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The main differences between the brokers will be what size company they have, how many agents…, what kind of training they provide, whether or not they provide any leads or marketing and last but not least, what the commission splits are.  Once you compare all these and speak to the managing brokers, you will know who you want to work with.

The managing broker will then sign a document for you which you will take to the Real Estate Commission building located at 302 W Washington St.  Another option is to mail them the documents from passing the exam and the broker sponsorship document.  This is required when submitting an application to get your license.   I actually went to the building because its in downtown Indianapolis and I live in downtown Indianapolis.  The whole process from entering the building to walking out with my license was about an hour.  Not bad at all.

You can the documents needed for applying for your license at the site.


How Much Does It Cost to Get Your Indiana Real Estate License?

Let’s just say that you need money in order to make money.  It costs a lot of money to just get your license and it costs even more money once you are an active real estate agent.   Here is a cost breakdown of what I have spent so far for my new career:     **Prices could be different for you**

$529 for the class (and this was the cheapest one)
$52 both exams
$60 license fee
$571.50 Mibor MLS access
$400 Mibor entry fee
$431 yearly Mibor technology fee (and this was just a partial prorated for the year)
$10 for a sentrilock smart card (necessary card reader to get into some of the lockboxes)

Ouch! That is already $2k!  That is a lot of money so far.  The good news is that the commission from just one transaction (buy/sell) should cover all of this.  The bad news is that it’s not easy finding business once you become an active realtor.   Lucky for me, my broker gives me leads and my first client was a relative so I am getting ready to close on my first deal only about a month after getting my license and it will be for just over $4k in commission to me.   Not bad for my first deal!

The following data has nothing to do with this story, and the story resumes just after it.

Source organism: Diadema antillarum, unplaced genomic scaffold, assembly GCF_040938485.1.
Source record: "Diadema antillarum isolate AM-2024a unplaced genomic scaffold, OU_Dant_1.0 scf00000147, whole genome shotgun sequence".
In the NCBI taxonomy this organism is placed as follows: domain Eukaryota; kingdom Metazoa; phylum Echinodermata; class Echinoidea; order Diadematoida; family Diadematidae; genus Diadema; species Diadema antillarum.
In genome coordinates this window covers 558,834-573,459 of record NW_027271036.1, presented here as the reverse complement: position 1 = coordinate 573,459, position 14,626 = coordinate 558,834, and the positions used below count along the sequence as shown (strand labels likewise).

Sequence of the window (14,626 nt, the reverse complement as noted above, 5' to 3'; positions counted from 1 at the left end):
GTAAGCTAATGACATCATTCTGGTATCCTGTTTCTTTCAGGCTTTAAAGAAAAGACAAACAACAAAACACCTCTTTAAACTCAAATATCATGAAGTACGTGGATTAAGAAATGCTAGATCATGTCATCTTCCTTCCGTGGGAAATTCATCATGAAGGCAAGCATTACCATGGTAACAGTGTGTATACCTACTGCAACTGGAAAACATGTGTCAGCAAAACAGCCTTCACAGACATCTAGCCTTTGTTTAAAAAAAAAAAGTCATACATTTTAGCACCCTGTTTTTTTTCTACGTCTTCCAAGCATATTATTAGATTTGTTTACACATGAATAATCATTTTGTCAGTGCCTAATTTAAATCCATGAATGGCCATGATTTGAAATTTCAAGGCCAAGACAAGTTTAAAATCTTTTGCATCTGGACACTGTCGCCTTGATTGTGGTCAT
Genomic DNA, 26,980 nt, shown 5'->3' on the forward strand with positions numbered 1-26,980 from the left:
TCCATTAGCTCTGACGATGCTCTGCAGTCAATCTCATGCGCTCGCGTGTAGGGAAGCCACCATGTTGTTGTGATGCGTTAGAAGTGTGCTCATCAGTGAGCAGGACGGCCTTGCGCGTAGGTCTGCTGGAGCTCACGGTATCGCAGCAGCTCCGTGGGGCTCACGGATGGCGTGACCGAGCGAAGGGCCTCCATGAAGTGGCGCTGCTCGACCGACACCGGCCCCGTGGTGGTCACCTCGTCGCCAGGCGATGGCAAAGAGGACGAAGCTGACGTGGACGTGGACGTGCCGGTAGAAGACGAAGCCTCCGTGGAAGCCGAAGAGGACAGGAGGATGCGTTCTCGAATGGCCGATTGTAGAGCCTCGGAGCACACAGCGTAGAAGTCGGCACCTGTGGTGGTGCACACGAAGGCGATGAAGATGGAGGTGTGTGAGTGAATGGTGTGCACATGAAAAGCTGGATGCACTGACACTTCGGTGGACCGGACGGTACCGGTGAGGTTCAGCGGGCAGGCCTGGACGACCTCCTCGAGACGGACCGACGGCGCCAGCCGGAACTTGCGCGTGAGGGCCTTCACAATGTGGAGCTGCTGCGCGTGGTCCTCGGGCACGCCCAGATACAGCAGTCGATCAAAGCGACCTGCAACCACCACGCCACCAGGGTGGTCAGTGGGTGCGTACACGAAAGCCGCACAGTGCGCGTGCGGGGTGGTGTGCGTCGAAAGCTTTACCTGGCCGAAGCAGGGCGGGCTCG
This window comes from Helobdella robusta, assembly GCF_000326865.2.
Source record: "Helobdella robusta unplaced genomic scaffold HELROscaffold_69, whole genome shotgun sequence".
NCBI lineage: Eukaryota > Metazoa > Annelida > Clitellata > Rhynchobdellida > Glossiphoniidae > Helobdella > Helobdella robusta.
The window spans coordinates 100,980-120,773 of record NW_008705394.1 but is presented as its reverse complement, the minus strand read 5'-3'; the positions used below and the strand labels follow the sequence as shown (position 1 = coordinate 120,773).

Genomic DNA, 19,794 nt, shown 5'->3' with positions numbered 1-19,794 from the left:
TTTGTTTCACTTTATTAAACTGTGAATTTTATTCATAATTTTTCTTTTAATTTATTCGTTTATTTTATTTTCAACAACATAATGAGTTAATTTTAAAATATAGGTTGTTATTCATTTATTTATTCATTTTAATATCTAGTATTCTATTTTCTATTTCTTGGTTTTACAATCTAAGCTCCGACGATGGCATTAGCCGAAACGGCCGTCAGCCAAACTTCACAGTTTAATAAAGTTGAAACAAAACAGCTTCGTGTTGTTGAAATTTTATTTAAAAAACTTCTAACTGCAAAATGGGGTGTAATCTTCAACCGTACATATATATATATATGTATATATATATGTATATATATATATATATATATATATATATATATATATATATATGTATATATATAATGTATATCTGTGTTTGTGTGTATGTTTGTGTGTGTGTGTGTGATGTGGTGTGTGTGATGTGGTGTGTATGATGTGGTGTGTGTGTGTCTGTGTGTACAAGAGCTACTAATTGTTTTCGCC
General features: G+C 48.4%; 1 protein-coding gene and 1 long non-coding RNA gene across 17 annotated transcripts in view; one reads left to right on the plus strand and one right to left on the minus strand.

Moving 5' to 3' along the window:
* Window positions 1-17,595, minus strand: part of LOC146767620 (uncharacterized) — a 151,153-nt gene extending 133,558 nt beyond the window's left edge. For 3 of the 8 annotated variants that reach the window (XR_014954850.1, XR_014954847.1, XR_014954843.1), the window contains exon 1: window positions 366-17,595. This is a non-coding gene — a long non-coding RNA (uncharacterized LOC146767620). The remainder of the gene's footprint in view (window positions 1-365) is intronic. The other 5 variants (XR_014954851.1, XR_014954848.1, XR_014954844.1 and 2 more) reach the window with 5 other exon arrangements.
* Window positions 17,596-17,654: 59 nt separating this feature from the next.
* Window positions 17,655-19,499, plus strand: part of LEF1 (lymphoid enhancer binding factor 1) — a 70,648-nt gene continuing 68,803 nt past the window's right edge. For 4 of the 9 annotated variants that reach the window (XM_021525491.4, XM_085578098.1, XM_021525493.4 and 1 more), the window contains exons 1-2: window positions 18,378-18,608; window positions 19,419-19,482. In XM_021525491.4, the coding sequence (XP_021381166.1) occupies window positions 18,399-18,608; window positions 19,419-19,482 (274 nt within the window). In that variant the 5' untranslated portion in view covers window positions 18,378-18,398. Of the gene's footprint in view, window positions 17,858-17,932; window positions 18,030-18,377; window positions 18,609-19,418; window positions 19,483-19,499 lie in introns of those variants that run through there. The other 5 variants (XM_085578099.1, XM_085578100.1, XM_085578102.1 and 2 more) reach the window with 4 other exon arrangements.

Is a Background Check or Fingerprints Needed?

Surprisingly, there is no background check or fingerprints needed to get this license here in this state.


What Is The Most Difficult Part in Getting Your Indiana Real Estate License?

Definitely the exams, its a bit overwhelming how much content there is to cover and if you don’t already have a real estate background and are not familiar with some of the terms and processes already, it will be that much harder for you.  Lucky for me, I have been transacting real estate properties for years now on my own with no license for my own investment properties so I am very familiar with how the process and rules are which was a huge help in passing these tests.


What Is The Best Part of Having Your Indiana Real Estate License?

As an active real estate investor, I absolutely LOVE that I now have my own MLS access and can submit my own offers on properties that I want for my own portfolio.  I have always wanted this access and in the past month, I have already submitted two different offers for investment properties just for me.  The first offer was rejected and the 2nd offer is still pending so we’ll see how that turns out.


Are you planning on getting your Real Estate License in Indiana?  Does this info make you want to get it more or does it scare you off a bit?  Feel free to ask me any questions about this process.  I am not claiming to be an expert at getting your license and there may be more to it then all this but this was my own personal experience with acquiring my real estate license.


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  1. Alexander, thanks for sharing your journey. Your thinking helped me model my real estate business and investment strategy. I’m closing on two SFRs (in the Indianapolis area as luck would have it) later this month which will increase my portfolio to four properties. Inspired by your creativity, I’m looking at other real estate investment and entrepreneurial options too. Much success!

    • Hi Tim! Wow that is super awesome bud. Congrats! Sounds like you are doing great and are making good decisions which is super important if you want to succeed long term.

      Hey if you ever want to work with a new agent here in Indy to submit offers on MLS properties, let me know, I’d be more then happy to help a fellow investor.

  2. Wow – this is really cool news. Congrats! Long time reader who wants to say THANK YOU for sharing your knowledge and stories over the years. Within the past year, I finally took the plunge and am now the proud owner of 1 SFR rental and 1 duplex, closing on another SF this month. Would not have gotten there without the information you’ve shared over the years.

    I’m in Central Indiana as well, though I invest in the Noblesville, Frankfort, Lafayette areas and focus on recession proof housing. Would love to work with you if you do business there!